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Peru President’s Power Grab Raises Doubts about Latin Democracies

April 16, 1992

LIMA, Peru (AP) _ Although it is unlikely that a ″Fujimori Syndrome″ will sweep Latin America anytime soon, the Peruvian president’s grab of dictatorial powers with military backing has raised some fears in the region.

The coup is ″a warning to Latin American democracies: Either the system changes or democracy collapses,″ said Gonzalo Ruiz, a political analyst and director of Radio Quito in Ecuador.

On April 5, Fujimori suspended Peru’s Constitution and closed Congress and the courts, accusing lawmakers of sabotaging free-market reforms and shackling his fight against drug traffickers and leftist guerrillas. He said corrupt legislators and judges defended special interests to the public’s detriment.

In imposing one-man rule, he fell back on a deeply embedded Latin American tradition of looking to a strong man to save the nation in times of turmoil.

Two months earlier, young military officers in Venezuela failed to overthrow what they called the corrupt government of civilian President Carlos Andres Perez.

Most of Latin America only recently emerged from military rule. Coups began toppling civilian governments in the 1960s and generals held sway into the mid-1980s.

Politicians, scholars and diplomats agree the fledgling democracies have faults aplenty. But despite widespread discontent, they say Latin Americans prefer democracy.

Rejection of dictatorship is especially strong in nations such as Brazil, Argentina, Chile, Uruguay, Paraguay and Bolivia, which cast off brutal rule by their armed forces. Those regimes practiced secret arrests, torture and murder.

Zadoki Costa dos Santos, a Coca-Cola delivery worker in Rio de Janeiro, said: ″We have all kinds of problems but a dictatorship would make things worse.″

In Bolivia, where generals involved in cocaine trafficking returned power to a civilian government in 1982, the anti-military sentiment is overriding.

″The worst democracy is better than the best dictatorship,″ said Bolivian labor leader Victor Lopez.

But in many cases the democracies do not respond to the needs of the region’s poor masses, representing instead the interests of political elites. A congressman in Brazil pays himself a salary of $6,000 a month; the minimum wage, earned by worker Costa dos Santos, is something like $50 a month.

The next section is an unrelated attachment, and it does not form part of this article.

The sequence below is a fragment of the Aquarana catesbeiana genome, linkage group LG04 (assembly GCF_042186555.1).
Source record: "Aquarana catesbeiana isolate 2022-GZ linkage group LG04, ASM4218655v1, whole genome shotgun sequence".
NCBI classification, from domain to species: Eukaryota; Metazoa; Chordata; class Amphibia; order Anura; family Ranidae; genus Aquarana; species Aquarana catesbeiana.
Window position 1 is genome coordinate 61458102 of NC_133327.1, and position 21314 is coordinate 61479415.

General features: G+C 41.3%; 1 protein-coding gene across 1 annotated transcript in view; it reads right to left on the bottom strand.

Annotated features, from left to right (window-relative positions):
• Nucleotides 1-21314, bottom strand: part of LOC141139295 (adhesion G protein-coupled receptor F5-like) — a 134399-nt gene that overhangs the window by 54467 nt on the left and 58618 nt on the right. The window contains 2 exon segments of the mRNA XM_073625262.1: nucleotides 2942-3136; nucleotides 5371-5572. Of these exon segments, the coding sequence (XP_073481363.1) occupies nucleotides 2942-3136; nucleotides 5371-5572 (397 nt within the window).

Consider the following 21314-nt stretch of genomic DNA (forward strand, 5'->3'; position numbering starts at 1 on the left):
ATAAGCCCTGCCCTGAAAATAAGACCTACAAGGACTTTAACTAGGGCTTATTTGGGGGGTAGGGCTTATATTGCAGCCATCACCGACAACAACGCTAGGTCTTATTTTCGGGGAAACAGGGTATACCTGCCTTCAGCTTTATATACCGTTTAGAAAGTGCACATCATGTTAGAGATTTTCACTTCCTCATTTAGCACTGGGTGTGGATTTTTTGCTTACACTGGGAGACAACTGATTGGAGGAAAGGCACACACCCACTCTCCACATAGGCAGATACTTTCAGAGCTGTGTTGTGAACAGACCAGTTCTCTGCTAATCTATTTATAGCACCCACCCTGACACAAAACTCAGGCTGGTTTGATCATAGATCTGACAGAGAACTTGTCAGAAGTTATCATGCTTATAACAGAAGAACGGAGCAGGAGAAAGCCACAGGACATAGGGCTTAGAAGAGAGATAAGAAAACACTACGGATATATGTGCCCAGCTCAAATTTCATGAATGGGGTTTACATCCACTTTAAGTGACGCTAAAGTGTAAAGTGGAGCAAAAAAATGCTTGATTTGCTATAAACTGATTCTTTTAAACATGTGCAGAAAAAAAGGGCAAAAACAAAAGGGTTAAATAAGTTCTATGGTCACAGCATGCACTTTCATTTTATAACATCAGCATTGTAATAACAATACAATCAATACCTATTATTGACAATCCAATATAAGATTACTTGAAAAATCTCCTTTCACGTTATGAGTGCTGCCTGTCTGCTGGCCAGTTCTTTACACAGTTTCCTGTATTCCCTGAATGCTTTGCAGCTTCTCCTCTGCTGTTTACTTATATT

″Things are not going well for Latin American democracies,″ said Luis Pasara, a Peruvian political scientist. ″Despite periodic elections, there is a growing loss of trust by citizens in political institutions.″

Corruption is rampant. Justice often goes to the highest bidder. Bureaucrats refuse help without the customary bribe.

Citizens often feel their political leaders remember them only at election time.

In Ecuador a dozen candidates are running for president in the May 17 election, the fourth since elected government was restored in 1979. But voter apathy is high.

″We’re in another election where the candidates are promising a thousand and one things, but we’ve heard it all before,″ said Jose Villacis, a sidewalk vendor in Quito.

Sociologist Carlos Ivan Degregori, director of the Institute of Peruvian Studies, said Latin Americans have their own concept of democratic government.

A democracy in Latin America is judged on whether it is effective in improving the welfare of citizens, Degregori says.

″The fact that Fujimori continues as president makes many people believe there is still a democracy because they identify democracy with a civilian president rather than with a set of rules,″ he said.

In Peru, one of the region’s poorest nations, little public spending reaches the vast majority of Lima’s 7 million people, most of whom live in bleak shantytowns.

Hundreds of forgotten villages in the Peruvian Andes receive no government services of any kind.

Despair fuels the social cauldron and feeds the ranks of the Shining Path guerrilla movement, one of the most violent ever to appear in Latin America.

In justifying his power grab, Fujimori pledged reforms to create a true democracy responsive to the people’s needs.

″We have never blamed democracy for Peru’s problems,″ Fujimori said this week. ″We blamed the false democrats.″

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